Tzioufas, Athanasios G / Goules, Andreas V. ·Department of Pathophysiology, School of Medicine, National and Kapodistrian University of Athens, Greece. agtzi@med.uoa.gr. · Department of Pathophysiology, School of Medicine, National and Kapodistrian University of Athens, Greece. ·Clin Exp Rheumatol · Pubmed #31464672.

ABSTRACT: -- No abstract --

4 Editorial Limited efficacy of targeted treatments in Sjögren's syndrome: why? 2018

Tzioufas, Athanasios G / Goules, Andreas V. ·Pathophysiology Department, Athens School of Medicine, Athens, Greece. agtzi@med.uoa.gr. · Pathophysiology Department, Athens School of Medicine, Athens, Greece. ·Clin Exp Rheumatol · Pubmed #29998826.

ABSTRACT: -- No abstract --

5 Editorial Sjögren's syndrome: disease activity indexes! Do they make us better clinicians or technicians? 2018

Moutsopoulos, Haralampos M / Skopouli, Fotini N. ·School of Medicine, National and Kapodistrian University of Athens, Greece. hmoutsop@med.uoa.gr. · Harokopio University of Athens, Greece. ·Clin Exp Rheumatol · Pubmed #29846164.

ABSTRACT: -- No abstract --

6 Editorial Rheumatoid Arthritis and Atherosclerosis: Could Common Pathogenesis Translate Into Common Therapies? 2015

Lazaros, George / Tousoulis, Dimitrios. ·Cardiology Department, University of Athens Medical School, Hippokration General Hospital, Athens, Greece. ·Hellenic J Cardiol · Pubmed #26429370.

ABSTRACT: -- No abstract --

7 Review One year in review 2019: Sjögren's syndrome. 2019

Cafaro, Giacomo / Croia, Cristina / Argyropoulou, Ourania D / Leone, Maria Comasia / Orlandi, Martina / Finamore, Francesco / Cecchettini, Antonella / Ferro, Francesco / Baldini, Chiara / Bartoloni, Elena. ·Rheumatology Unit, Department of Medicine, University of Perugia, Italy. · Immuno-Allergology Unit, Department of Clinical and Experimental Medicine, University of Pisa, Italy. · Department of Pathophysiology, School of Medicine, National and Kapodistrian University of Athens, Greece. · Rheumatology Unit, Department of Clinical and Experimental Medicine, University of Florence, Italy. · Laboratorio Proteomica, CNR Pisa, Italy. · Department of Clinical and Experimental Medicine, University of Pisa, Italy. · Rheumatology Unit, Department of Clinical and Experimental Medicine, University of Pisa, Italy. · Rheumatology Unit, Department of Clinical and Experimental Medicine, University of Pisa, Italy. chiara.baldini74@gmail.com. ·Clin Exp Rheumatol · Pubmed #31464675.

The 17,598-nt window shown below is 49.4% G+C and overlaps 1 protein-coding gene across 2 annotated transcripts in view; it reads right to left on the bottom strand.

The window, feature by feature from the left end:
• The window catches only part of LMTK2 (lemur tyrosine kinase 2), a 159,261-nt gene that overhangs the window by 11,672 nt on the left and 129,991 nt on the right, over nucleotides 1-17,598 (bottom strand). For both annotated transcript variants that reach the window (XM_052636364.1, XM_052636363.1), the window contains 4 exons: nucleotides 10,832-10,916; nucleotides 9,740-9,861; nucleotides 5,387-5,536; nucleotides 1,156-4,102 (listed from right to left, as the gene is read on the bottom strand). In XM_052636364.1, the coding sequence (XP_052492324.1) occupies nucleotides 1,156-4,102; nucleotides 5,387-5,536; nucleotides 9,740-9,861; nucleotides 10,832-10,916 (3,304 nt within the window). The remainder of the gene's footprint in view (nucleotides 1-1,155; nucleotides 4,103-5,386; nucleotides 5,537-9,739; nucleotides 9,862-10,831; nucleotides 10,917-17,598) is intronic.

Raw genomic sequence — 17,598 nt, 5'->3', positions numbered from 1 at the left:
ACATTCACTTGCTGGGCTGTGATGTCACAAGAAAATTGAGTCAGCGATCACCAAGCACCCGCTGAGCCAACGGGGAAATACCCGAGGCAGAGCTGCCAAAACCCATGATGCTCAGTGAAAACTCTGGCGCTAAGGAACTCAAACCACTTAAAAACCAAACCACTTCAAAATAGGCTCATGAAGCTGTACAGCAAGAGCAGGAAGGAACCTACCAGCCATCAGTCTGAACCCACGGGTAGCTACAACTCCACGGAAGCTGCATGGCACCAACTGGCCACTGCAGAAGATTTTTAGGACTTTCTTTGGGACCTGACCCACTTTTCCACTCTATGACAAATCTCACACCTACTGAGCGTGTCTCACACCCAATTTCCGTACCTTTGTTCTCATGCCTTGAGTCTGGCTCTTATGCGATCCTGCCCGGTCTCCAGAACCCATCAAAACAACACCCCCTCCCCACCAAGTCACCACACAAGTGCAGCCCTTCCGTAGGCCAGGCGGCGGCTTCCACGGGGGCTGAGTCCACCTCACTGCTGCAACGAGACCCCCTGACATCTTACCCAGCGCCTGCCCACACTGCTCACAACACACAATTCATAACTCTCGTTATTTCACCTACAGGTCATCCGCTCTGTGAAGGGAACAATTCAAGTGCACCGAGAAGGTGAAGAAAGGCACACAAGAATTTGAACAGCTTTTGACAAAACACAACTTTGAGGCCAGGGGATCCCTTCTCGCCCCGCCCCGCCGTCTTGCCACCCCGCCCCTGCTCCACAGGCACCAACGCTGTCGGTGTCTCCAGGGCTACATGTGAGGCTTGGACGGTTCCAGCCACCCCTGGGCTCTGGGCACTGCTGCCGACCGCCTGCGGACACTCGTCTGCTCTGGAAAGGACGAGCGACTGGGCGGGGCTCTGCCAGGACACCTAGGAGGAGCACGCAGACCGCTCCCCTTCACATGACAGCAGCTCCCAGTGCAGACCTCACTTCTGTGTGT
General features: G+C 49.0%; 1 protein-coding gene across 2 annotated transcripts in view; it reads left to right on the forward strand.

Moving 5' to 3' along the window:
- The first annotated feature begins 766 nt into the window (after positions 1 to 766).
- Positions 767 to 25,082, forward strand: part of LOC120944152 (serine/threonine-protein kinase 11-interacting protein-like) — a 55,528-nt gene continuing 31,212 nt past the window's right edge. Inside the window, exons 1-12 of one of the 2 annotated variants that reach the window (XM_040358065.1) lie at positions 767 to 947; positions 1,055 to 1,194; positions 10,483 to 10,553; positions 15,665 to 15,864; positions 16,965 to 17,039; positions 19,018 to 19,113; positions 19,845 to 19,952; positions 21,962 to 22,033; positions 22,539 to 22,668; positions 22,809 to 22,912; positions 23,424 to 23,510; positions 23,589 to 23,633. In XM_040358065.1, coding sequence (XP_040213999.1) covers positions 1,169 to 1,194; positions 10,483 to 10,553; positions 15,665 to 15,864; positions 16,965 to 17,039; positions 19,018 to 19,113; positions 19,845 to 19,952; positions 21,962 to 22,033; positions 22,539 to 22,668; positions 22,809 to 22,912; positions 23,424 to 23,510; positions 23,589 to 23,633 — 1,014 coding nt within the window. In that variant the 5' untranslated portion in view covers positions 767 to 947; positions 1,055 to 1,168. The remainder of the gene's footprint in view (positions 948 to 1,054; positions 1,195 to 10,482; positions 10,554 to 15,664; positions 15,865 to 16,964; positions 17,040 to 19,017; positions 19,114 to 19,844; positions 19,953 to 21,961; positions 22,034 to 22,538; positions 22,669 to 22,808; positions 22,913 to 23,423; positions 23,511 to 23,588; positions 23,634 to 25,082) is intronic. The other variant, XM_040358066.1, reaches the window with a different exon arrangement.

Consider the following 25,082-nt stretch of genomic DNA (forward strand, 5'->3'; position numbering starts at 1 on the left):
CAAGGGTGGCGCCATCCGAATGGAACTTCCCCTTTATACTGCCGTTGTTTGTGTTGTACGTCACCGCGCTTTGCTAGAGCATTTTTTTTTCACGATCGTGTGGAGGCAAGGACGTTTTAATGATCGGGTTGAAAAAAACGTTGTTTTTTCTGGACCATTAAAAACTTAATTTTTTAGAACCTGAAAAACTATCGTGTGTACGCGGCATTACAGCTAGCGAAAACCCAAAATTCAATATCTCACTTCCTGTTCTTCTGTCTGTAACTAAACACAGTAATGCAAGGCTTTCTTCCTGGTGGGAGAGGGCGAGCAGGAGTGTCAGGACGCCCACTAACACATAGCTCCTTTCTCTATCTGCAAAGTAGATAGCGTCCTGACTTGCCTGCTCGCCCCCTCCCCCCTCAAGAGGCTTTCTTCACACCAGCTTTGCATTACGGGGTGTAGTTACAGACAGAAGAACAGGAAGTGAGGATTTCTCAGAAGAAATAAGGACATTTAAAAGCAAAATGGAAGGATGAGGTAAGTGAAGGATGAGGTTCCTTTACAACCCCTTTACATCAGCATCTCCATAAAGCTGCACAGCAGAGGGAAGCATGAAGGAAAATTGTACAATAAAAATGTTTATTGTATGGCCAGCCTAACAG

ABSTRACT: Primary Sjögren's syndrome (pSS) is a complex and heterogeneous disorder characterised by a wide spectrum of glandular and extra-glandular features. Novel insights into disease pathogenesis and the discovery of novel biomarkers are allowing us to characterise the disease not only phenotypically on the basis of clinical presentation, but also on the basis of the endotype. Ultimately, a better stratification of patients may pave new avenues for novel targeted therapies, opening new possibilities for the application of personalised medicine in pSS.

8 Review Sjögren's syndrome towards precision medicine: the challenge of harmonisation and integration of cohorts. 2019

Goules, Andreas V / Exarchos, Themis P / Pezoulas, Vasilis C / Kourou, Konstadina D / Venetsanopoulou, Aliki I / De Vita, Salvatore / Fotiadis, Dimitrios I / Tzioufas, Athanasios G. ·Pathophysiology Department, Athens School of Medicine, National and Kapodistrian University of Athens, Greece. · Unit of Medical Technology and Intelligent Information Systems, University of Ioannina, Greece. · Rheumatology Clinic, DSMB, AOU Santa Maria della Misericordia, University of Udine, Italy. · Pathophysiology Department, Athens School of Medicine, National and Kapodistrian University of Athens, Greece. agtzi@med.uoa.gr. ·Clin Exp Rheumatol · Pubmed #31464663.

ABSTRACT: Primary Sjögren's syndrome (pSS) is a chronic, systemic autoimmune disease with diverse clinical picture and outcome. The disease affects primarily middle-aged females and involves the exocrine glands leading to dry mouth and eyes. When the disease extends beyond the exocrine glands (systemic form), certain extraglandular manifestations involving liver, kidney, lungs, peripheral nervous system and the skin may occur. Primary SS is considered the crossroad between autoimmunity and lymphoproliferation, since approximately 5% of patients develop NHL associated lymphomas. As with every chronic disease with complex aetiopathogenesis and clinical heterogeneity, pSS has certain unmet needs that have to be addressed: a) classification and stratification of patients; b) understanding the distinct pathogenetic mechanisms and clinical phenotypes; c) defining and interpreting the real needs of patients regarding the contemporary diagnostic and therapeutic approaches; d) physician and patients' training regarding the wide spectrum of the disease; e) creating common policies across European countries to evaluate and manage SS patients. To achieve these goals, an intense effort is being currently undertaken by the HarmonicSS consortium in order to harmonise and integrate the largest European cohorts of pSS patients. In this review, we present an overview of our perception and vision, as well as new issues arising from this project such as harmonisation protocols and procedures, data sharing principles and various ethical and legal issues originating from these approaches.